I’ve observed the “not so nice” quality I have of being annoyed when our neighbors are here interrupting our solitary and quiet street.  Not you Faye :)  When we moved here, and I found out there were no next door neighbors, or neighbors next door to them, and on, that I wondered that we might feel isolated and lonely.   And though I do miss having kids close by to play with my kids, I LOVE our quiet street.  Tranquility every day.  Until summer. :)

We’ve enjoyed the beaches all to ourselves for months and months, and now it’s visitor season.  We have to share our giant backyard, childhood wonderland.
I am a little annoyed.
But we still claim it as our lake.
Along with hundreds of others.


Love the gift of life

“I want a life that sizzles and pops and makes me laugh out loud. And I don’t want to get to the end, or to tomorrow, even, and realize that my life is a collection of meetings and pop cans and errands and receipts and dirty dishes. I want to eat cold tangerines and sing loud in the car with the windows open and wear pink shoes and stay up all night laughing and paint my walls the exact color of the sky right now. I want to sleep hard on clean white sheets and throw parties and eat ripe tomatoes and read books so good they make me jump up and down, and I want my everyday to make God belly laugh, glad that He gave life to someone who loves the gift.” -Shauna Niequist

Stephanie Crosby - April 4, 2014 - 5:50 pm

Lauriann, You (wow!) have a gift. Gorgeous! I want you to take pictures of my family for a day. :) ha! If only it were that easy. Too bad I’m in Houston and not at Bear Lake. :)

Bear Lake Artist, Lauriann Wakefield

A little about myself-

I’m Lauriann Wakefield and I can’t believe I get to live here!

I think it all the time.
Two years ago I moved to a rolling hill in view of the beautiful Bear Lake on the Utah/Idaho border.  If you’ve been there you’ll understand the magic of this place, and the beauty of the mountains and the brilliant blue water.  Locals call it a little piece of heaven, and I’ve found that it is a place that feeds my soul.

Professionally, I am a portrait and lifestyle photographer, but painting and being an artist, have always been a part of what I’m passionate about.   I’ve had a good amount of art training, from when I was young through to when I was in college.   Although I’ve tried most mediums and subject matter, watercolor was my medium and still life setups were what I painted.  I loved fabric, lace, quilts, and texture and thought I would never stop painting them.  There was nothing like getting lost for hours in paint and wondering how did the time go by so quick.

Somewhere between college and work I lost that need to paint.   If I was a writer, I would have writers block.  I needed a new subject matter, but nothing motivated me to stir the paint.  Till Bear Lake.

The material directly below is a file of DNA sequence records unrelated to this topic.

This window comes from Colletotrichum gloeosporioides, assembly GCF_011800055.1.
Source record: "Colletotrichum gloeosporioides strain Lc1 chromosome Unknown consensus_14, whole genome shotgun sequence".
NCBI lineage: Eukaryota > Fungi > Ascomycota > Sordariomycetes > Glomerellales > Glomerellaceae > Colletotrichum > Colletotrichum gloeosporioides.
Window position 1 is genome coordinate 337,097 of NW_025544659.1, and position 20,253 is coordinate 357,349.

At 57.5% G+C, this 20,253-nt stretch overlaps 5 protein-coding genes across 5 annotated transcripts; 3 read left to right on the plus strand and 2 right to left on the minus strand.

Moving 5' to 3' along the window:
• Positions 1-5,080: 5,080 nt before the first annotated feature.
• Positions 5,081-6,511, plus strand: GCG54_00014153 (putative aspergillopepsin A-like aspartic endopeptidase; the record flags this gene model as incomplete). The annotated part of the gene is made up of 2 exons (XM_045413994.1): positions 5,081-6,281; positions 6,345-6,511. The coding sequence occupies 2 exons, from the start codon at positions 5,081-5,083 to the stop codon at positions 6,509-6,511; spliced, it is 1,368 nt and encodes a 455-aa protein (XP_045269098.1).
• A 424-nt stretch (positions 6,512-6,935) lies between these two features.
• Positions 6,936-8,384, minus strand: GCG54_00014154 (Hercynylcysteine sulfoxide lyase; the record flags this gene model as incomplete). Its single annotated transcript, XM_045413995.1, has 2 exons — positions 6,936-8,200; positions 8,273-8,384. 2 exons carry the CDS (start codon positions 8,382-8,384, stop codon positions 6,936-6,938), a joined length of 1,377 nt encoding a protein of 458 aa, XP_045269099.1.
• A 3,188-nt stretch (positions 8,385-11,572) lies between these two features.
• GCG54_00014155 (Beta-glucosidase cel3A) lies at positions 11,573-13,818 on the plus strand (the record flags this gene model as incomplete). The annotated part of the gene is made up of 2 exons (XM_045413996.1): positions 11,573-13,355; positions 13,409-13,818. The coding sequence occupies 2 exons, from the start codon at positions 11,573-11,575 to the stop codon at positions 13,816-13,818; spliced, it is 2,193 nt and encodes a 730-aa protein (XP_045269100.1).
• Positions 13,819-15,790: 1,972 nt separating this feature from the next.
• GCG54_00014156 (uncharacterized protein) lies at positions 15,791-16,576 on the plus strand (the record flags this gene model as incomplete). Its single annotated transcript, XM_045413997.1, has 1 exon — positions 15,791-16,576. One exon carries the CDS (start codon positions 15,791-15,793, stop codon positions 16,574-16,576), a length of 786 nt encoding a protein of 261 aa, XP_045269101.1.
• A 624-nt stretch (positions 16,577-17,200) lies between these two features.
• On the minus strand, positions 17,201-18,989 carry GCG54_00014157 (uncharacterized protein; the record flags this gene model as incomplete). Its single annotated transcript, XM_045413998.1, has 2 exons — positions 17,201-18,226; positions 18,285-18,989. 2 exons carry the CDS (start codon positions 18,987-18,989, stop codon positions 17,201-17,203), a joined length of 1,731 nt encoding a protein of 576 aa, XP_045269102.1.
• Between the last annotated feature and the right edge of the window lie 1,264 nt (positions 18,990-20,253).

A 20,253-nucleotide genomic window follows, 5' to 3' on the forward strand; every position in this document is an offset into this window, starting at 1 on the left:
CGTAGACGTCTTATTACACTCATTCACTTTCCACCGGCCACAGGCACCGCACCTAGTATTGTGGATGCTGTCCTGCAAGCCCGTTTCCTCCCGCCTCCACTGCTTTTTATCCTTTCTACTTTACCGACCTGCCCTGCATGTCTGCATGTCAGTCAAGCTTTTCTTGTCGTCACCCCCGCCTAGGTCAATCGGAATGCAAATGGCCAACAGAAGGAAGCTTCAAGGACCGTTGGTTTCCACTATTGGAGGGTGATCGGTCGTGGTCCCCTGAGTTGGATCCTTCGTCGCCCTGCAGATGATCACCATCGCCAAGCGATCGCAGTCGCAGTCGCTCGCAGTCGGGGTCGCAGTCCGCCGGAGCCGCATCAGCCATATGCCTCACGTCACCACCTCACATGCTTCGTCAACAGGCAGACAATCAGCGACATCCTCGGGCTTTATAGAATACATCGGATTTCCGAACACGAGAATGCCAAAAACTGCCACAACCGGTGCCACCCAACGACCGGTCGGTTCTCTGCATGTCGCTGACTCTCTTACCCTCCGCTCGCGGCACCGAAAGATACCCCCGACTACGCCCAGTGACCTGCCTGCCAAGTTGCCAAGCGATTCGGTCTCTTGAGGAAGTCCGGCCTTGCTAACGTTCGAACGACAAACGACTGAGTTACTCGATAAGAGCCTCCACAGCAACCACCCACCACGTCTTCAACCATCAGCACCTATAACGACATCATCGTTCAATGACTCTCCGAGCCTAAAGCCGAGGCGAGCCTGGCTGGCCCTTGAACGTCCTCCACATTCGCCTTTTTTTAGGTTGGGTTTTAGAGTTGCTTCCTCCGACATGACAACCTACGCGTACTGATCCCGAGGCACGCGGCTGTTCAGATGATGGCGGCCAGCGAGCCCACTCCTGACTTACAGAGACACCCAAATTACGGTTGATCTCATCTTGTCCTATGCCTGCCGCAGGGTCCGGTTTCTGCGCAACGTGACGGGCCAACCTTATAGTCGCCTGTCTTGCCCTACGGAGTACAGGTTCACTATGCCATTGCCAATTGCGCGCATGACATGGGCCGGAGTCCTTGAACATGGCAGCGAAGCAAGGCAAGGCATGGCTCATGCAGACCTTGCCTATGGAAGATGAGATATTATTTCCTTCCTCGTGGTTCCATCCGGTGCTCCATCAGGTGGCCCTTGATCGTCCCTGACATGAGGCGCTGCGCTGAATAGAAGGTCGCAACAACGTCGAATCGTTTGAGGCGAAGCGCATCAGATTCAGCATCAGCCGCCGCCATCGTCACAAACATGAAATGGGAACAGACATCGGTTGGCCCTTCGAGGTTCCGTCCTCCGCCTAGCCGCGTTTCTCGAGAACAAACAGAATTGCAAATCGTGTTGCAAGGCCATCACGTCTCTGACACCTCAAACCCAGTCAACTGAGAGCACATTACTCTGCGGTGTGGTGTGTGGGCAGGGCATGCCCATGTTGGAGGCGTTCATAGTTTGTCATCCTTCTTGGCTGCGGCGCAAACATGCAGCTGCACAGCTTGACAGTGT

When did you start painting oils and what do you paint?

Before I could really appreciate them, I had oil painting lessons when I was young from a very talented painter, Stuart Heimdall.  I always wanted to get back into painting oils embracing all of it.  I thought it would be when I was much much older.  I had it all planned out.  I was going to be that eccentric lady, with a handful of wind chimes on my porch, and the luxury of painting all day in my messy studio.

Now when I drive around Bear Lake and the surrounding mountains taking pictures, I see paintings.  I see colors and I see how I would put them on canvas.  It’s as if the land is begging me to paint it.   I’ve never had that experience before.   So I listened to the wind, drove to the nearest art store an hour away, and with a little bit of fear I bought the gear that I would need.   Landscape painting was my new thing.  I’m still in an exploring phase.  Still a little rusty.  But thrilled to feel the paint again, like a refreshing breeze.  There must be something in this mountain air.

Who inspires you?

At the moment I am captivated by the landscapes of Douglas Fryer.  He also lives in a rural, small Utah town, and captures the beauty of simple farm life.   His work is abstract, yet defines mood in landscape. I love his color palette, and perfect brush strokes.




I have a long way to go in my painting process.  I struggle with being too illustrative.  I want to paint more loose, more abstract.  I want the viewer to feel the brush strokes,  feel the wind in the hills, and see the movement.  I aspire to be a gallery painter again.  This summer, I hope to be exhibiting my work at the 2014  Bear Lake Raspberry Days.

And a quote that keeps me motivated:

Author, Elizabeth Gilbert said, “There’s never been a better moment to have been born female in the developed world.  We’re still not where we should be, but we have the best chance of anyone yet to do the work we want to do.  We are more than just caretakers, which is the main role women have had for centuries, we have a voice and creativity.  Do you think having a project that wasn’t 100 percent great ever stopped a man?  I’m constantly encouraging women to put their work forward, to get out of their own way.”  Elizabeth feels in every fiber of her being that it’s never too late to pursue that creative drive, never too late to change the course of your life, though she knows full well how difficult it is to act on that urge.


To see Lauriann’s photography work, visit

To see her oil paintings and work in progress visit  and